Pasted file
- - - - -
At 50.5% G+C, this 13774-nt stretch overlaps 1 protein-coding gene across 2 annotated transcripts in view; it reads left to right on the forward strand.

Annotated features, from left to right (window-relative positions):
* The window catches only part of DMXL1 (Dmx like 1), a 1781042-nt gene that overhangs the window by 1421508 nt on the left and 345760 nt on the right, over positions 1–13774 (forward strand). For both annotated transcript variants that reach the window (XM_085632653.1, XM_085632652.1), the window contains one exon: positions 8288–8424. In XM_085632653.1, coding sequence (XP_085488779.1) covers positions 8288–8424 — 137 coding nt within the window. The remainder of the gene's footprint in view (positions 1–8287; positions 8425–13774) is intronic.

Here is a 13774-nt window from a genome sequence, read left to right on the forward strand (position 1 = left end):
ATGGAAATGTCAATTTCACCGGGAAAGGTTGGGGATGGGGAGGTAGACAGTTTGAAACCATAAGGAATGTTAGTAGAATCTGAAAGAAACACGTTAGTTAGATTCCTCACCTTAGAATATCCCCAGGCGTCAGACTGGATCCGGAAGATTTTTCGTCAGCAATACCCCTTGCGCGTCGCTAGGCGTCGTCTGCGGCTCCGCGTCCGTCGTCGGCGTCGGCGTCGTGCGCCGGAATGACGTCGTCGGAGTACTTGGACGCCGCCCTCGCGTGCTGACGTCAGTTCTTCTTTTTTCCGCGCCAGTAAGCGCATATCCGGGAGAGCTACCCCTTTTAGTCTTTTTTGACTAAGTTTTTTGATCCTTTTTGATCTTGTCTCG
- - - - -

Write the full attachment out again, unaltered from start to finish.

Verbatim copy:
At 50.5% G+C, this 13774-nt stretch overlaps 1 protein-coding gene across 2 annotated transcripts in view; it reads left to right on the forward strand.

Annotated features, from left to right (window-relative positions):
* The window catches only part of DMXL1 (Dmx like 1), a 1781042-nt gene that overhangs the window by 1421508 nt on the left and 345760 nt on the right, over positions 1–13774 (forward strand). For both annotated transcript variants that reach the window (XM_085632653.1, XM_085632652.1), the window contains one exon: positions 8288–8424. In XM_085632653.1, coding sequence (XP_085488779.1) covers positions 8288–8424 — 137 coding nt within the window. The remainder of the gene's footprint in view (positions 1–8287; positions 8425–13774) is intronic.

Here is a 13774-nt window from a genome sequence, read left to right on the forward strand (position 1 = left end):
ATGGAAATGTCAATTTCACCGGGAAAGGTTGGGGATGGGGAGGTAGACAGTTTGAAACCATAAGGAATGTTAGTAGAATCTGAAAGAAACACGTTAGTTAGATTCCTCACCTTAGAATATCCCCAGGCGTCAGACTGGATCCGGAAGATTTTTCGTCAGCAATACCCCTTGCGCGTCGCTAGGCGTCGTCTGCGGCTCCGCGTCCGTCGTCGGCGTCGGCGTCGTGCGCCGGAATGACGTCGTCGGAGTACTTGGACGCCGCCCTCGCGTGCTGACGTCAGTTCTTCTTTTTTCCGCGCCAGTAAGCGCATATCCGGGAGAGCTACCCCTTTTAGTCTTTTTTGACTAAGTTTTTTGATCCTTTTTGATCTTGTCTCG